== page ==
“Guilty but mentally ill” legislation responds to the increasing outbreak of violent crimes and to public skepticism concerning the ability of psychiatrists to determine the advisability of a criminal's return to society. Under this alternative to the traditional insanity defense, once the defendant chooses to plead not guilty by reason of insanity, the trier of fact may elect to find him guilty, but mentally ill. This may occur when it is determined that the defendant's mental illness is not severe enough to negate culpability. The court must then sentence the defendant to a term in prison instead of committing him to a psychiatric institution.
This Note discusses the origins of the guilty but mentally ill verdict and outlines the development of commitment standards for civil patients and insanity acquittees. While these standards appeared to be merging for a period of time the more recent trend has been to treat civil patients and insanity acquitees differently. This Note maintains that the guilty but mentally ill verdict involves an unnecessarily severe curtailment of the mentally ill offender's constitutional rights.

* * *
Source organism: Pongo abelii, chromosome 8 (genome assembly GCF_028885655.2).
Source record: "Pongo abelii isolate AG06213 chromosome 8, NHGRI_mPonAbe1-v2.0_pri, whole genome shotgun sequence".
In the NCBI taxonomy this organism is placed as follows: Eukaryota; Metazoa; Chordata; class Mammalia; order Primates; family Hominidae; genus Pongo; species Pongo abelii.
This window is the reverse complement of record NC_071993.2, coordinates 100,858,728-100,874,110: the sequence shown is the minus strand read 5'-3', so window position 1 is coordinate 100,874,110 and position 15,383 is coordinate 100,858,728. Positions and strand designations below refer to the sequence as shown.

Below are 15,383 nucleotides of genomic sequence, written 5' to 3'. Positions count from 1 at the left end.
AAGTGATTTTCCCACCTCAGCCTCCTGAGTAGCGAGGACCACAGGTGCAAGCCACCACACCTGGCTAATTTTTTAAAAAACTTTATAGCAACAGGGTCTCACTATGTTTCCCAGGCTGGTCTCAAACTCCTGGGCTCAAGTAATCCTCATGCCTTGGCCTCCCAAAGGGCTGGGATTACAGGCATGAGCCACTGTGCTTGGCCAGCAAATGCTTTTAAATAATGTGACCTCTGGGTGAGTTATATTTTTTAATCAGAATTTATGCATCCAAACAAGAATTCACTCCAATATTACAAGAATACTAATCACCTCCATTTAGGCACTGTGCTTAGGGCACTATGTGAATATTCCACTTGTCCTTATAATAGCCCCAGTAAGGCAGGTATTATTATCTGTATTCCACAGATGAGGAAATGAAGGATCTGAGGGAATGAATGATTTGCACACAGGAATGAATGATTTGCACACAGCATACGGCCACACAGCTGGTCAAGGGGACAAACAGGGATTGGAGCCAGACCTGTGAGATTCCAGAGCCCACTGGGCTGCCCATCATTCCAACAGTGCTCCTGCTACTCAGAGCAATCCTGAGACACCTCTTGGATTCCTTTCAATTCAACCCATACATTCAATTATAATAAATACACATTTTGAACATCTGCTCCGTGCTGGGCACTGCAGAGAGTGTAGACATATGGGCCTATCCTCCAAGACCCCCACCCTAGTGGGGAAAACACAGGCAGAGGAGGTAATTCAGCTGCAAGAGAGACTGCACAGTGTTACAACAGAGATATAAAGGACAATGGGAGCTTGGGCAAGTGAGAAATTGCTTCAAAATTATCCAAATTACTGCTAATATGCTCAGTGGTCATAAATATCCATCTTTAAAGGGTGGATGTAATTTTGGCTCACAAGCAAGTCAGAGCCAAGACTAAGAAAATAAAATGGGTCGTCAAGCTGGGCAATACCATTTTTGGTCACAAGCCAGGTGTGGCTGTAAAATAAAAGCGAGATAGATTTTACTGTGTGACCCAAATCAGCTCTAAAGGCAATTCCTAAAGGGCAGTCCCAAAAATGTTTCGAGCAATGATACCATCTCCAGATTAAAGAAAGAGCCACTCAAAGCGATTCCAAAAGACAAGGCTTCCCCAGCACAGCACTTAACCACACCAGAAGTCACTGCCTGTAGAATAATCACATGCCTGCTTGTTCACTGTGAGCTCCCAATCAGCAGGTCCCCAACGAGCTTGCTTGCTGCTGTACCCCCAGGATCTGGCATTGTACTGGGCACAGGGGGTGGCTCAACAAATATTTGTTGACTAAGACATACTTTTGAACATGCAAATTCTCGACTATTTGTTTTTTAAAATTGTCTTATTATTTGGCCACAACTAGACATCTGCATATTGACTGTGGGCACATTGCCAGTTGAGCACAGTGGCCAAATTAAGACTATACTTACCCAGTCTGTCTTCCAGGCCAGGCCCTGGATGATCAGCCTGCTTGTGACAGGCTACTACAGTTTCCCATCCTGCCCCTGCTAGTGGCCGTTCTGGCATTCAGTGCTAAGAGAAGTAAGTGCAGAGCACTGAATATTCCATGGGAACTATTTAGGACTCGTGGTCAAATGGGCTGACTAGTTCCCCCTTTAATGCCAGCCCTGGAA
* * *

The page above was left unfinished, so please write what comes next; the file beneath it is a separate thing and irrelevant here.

The Note delineates a proposal critiquing the misconceptions on which the statute is based and the excessive restraints on liberty it causes. The proposal examines the reasons for the public's misgivings with the insanity defense and suggests that the threat to the public's safety may not be as serious as it appears. Furthermore, it indicates that while problems remain with the existing insanity defense, the solution to those problems provided by the guilty but mentally ill statute outweighs the risk that insanity acquittees pose to the public.